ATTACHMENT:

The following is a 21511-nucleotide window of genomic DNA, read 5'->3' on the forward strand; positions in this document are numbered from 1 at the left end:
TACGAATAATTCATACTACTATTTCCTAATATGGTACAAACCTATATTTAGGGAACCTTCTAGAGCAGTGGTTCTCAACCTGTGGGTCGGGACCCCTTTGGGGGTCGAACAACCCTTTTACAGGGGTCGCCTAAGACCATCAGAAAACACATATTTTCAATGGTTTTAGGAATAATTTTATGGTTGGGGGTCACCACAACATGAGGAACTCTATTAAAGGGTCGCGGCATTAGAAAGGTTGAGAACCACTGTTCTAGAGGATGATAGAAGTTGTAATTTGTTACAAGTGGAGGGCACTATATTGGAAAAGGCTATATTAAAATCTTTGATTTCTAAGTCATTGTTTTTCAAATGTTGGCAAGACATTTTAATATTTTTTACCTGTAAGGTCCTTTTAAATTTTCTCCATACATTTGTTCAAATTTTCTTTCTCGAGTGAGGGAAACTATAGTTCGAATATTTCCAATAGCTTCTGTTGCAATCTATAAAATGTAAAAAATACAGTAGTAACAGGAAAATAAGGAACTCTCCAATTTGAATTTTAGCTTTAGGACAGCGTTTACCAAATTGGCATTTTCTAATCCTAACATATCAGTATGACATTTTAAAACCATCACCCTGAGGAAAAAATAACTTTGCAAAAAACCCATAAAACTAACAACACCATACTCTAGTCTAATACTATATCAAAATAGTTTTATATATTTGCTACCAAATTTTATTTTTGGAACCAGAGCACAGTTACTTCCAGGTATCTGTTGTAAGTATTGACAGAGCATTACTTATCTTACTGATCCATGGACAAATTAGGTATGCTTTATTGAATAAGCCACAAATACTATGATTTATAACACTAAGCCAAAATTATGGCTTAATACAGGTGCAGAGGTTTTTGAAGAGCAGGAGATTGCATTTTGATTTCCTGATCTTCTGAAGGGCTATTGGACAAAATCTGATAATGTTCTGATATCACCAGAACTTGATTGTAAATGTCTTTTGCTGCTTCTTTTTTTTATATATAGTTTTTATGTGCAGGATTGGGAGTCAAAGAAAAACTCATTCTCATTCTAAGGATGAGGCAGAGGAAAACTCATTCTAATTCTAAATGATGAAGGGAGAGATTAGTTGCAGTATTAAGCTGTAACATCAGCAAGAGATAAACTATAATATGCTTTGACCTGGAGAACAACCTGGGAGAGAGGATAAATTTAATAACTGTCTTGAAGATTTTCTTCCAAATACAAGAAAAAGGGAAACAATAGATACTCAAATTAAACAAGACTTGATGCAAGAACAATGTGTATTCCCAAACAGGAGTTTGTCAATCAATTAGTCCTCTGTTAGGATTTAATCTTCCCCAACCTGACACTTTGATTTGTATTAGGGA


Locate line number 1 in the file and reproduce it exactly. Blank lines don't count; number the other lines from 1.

The following is a 21511-nucleotide window of genomic DNA, read 5'->3' on the forward strand; positions in this document are numbered from 1 at the left end: